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assisted H-bonds28, which typically contain ion-dipole electrostatic interactions with bond energies between those of ionic bonds and H-bonds as exemplified in Table 1. Inorganic ions can also readily pair with organic ions as is the case of pharmaceutical hydrochloride salts. 1.2.3 Other Multiple Component Crystals: Solvates, Hydrates, and Cocrystals When more than one entity or molecule crystallizes together in a stoichiometric ratio it is referred to as a multiple com ponent crystal. When a single component crystalline material has solvent as part of th e crystalline arrangement in a stoichiometric ratio the binary crystal is termed a solvate and when water is the solvent involved the crystalline form is referred to as a hydrate. In these instances the solvent helps stabilize the overall packing of the unit cell. The term cocrystal is used very loosely depending on the scientific field it applies to and in terms of solid-state chemistry there is current debate about how narrowly or br oadly one defines a cocrystal.29-34 For this work a narrow definition of cocrystal is applied: a st oichiometric multiple component crystal that is formed between two compounds that are so lids under ambient conditions in which at least one cocrystal former (s econd molecule) is molecular and forms a supramolecular synthon (specific intermolecular interaction to be discussed further in section 1.4.2) with the remaining cocrystal former(s).35-36 One of the first uses of the term cocrystal in the context of solid-state chemistry dates back to 1967 describing the H-bonded complex between 9-methyladenine and 1methylthymine, first reported by Hoogsteen.37-38 Cocrystals as defined here began to appear in the literature in 1844 via a gr inding experiment by Friedrich Whler who 7

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prepared the 1:1 quinone:hydroquinone cocrys tal by kugelchen or little ball likely referring to a ball mill type of apparatus.39 Cocrystals were not named as such early on and over the years many cocrystals were discovered and report ed but labeled under different nomenclature including molecular complexes40, addition compounds41, organic molecular compounds42, heteromolecular crystals43, solid-state complexes44, and molecular compounds.45 Both single component and mu ltiple component crystalline materials can have the same building blocks arranged in a different manner considered a separate crystalline entity of th e same molecules or a polymorph. 1.2.4 Polymorphism The generally accepted definition of pol ymorphism is the ability of a compound to exist in more than one crystalline stat e. Bernstein, however, provides a more narrow definition limited by what he considers as safe criterion for classifying polymorphic systems which states, classification of a syst em as polymorphic would be if the crystal structures are different but lead to identical liquid and vapor states.46 Pseudopolymorphism is a term McCrone proposed which he defines as, a convenient term to use to describe a variety of phe nomena sometimes confused with polymorphism. They include desolvation, sec ond-order transitions (some of which are polymorphism), dynamic isomerism, mesomorphism, grain growth, boundary migration, re-crystallization in the solid state and la ttice strain effects.47A prototypical example of a polymorphic system would be 5-methyl-2-[(2-nitrophenyl)-amino]-3-thiophenecarbonitrile, also known as ROY, which exhibits re d, orange, and yellow polymorphs.48-49 For organic crystals there are two main types of polymorphism; packing polymorphism, which refers 8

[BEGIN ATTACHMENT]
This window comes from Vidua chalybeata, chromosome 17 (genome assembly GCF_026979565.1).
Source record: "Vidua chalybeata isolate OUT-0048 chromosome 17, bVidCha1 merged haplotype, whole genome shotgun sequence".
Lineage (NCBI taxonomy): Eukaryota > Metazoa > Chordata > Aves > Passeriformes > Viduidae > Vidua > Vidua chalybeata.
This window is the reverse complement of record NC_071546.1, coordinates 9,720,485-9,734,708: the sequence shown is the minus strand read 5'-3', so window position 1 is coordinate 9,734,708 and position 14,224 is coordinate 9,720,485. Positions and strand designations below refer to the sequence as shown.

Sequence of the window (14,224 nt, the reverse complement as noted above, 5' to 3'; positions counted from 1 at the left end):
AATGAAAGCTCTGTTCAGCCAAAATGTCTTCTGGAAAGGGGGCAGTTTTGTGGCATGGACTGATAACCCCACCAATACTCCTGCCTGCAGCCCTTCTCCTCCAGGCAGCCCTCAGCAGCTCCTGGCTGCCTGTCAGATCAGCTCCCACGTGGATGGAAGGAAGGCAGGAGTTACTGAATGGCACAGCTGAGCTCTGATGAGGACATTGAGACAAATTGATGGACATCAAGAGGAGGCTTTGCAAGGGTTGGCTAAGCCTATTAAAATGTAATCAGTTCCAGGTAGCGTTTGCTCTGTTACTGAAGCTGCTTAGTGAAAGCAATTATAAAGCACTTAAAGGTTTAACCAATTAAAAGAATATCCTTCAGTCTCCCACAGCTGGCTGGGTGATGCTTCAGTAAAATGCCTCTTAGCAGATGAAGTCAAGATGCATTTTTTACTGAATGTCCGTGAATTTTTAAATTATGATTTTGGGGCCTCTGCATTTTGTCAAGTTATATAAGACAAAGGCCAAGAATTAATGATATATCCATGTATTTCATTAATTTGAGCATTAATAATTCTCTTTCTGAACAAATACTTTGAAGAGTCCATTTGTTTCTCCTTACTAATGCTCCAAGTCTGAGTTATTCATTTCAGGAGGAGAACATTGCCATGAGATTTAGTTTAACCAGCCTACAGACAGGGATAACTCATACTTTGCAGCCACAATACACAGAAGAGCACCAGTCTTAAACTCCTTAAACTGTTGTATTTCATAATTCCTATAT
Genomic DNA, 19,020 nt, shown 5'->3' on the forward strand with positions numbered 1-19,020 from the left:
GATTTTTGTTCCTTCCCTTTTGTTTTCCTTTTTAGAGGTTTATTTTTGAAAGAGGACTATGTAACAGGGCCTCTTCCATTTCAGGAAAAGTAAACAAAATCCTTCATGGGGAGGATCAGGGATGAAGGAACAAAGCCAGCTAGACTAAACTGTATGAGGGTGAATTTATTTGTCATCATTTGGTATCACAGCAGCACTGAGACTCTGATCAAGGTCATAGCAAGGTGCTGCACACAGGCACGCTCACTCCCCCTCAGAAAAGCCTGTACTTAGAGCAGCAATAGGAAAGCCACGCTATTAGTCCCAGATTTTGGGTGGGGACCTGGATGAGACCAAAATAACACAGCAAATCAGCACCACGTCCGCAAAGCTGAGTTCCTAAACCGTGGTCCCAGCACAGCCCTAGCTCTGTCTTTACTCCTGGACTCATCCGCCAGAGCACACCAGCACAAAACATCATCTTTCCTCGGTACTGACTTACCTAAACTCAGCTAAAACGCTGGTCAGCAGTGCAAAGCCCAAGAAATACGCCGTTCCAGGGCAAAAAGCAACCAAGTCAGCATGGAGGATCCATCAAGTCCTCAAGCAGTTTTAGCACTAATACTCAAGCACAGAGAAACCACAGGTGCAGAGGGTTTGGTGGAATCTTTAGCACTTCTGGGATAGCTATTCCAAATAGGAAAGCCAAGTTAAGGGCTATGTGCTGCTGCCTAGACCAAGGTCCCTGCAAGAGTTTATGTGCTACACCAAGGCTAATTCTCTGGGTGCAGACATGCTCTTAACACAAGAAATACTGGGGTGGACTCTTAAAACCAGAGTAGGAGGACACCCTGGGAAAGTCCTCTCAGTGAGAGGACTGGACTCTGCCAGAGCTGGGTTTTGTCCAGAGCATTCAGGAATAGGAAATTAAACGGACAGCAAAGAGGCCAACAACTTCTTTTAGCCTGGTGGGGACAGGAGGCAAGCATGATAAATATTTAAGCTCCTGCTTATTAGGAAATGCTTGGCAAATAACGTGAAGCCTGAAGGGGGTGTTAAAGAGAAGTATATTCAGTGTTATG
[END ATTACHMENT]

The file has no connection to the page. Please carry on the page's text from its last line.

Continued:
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to the 3D arrangement of individual molecules with respect to one another, and conformational polymorphism, which involve s molecules that can adopt different geometries through rotation about single bonds, bond stretching/compressing, and bending of bond angles.50 Conformational polymorphism bega n to appear in the literature in the 1970s.51-52 Different molecular geometries that lead to conformational polymorphism in order to satisfy a particular solid-state arrangement under a particular set of physical conditions can often lead to structures with more than one symmetry independent molecule, Z > 1. It should also be noted that intramolecular and intermolecular interactions can affect both conformation and packing characteristics and therefore also play a role in polymorph c ontrol. There are two types of polymorphic systems with respect to polymorphic tran sformations, monotropic and enantiotropic.46 Considering for the sake of discussion that there are two polymorphs, A and B, monotropic systems represen t a situation where once A has converted to B the transformation is irreversible, while enantiotropic systems are reversible. According to McCrones statement, the number of forms known for a given compound is proportional to the time and money spent in research on that compound, there are virtually endless possibilities and likely there is great validity in this statement, however, existing literature and databases do not represent the full sc ope of polymorphs discovered since many structures may not be of inte rest and not reported, therefor e it is difficult to confirm. Polymorphism as a whole is an importan t phenomenon with resp ect to intellectual property and physicochemical properties especially with respect to pharmaceutical science.25, 46, 53-54 9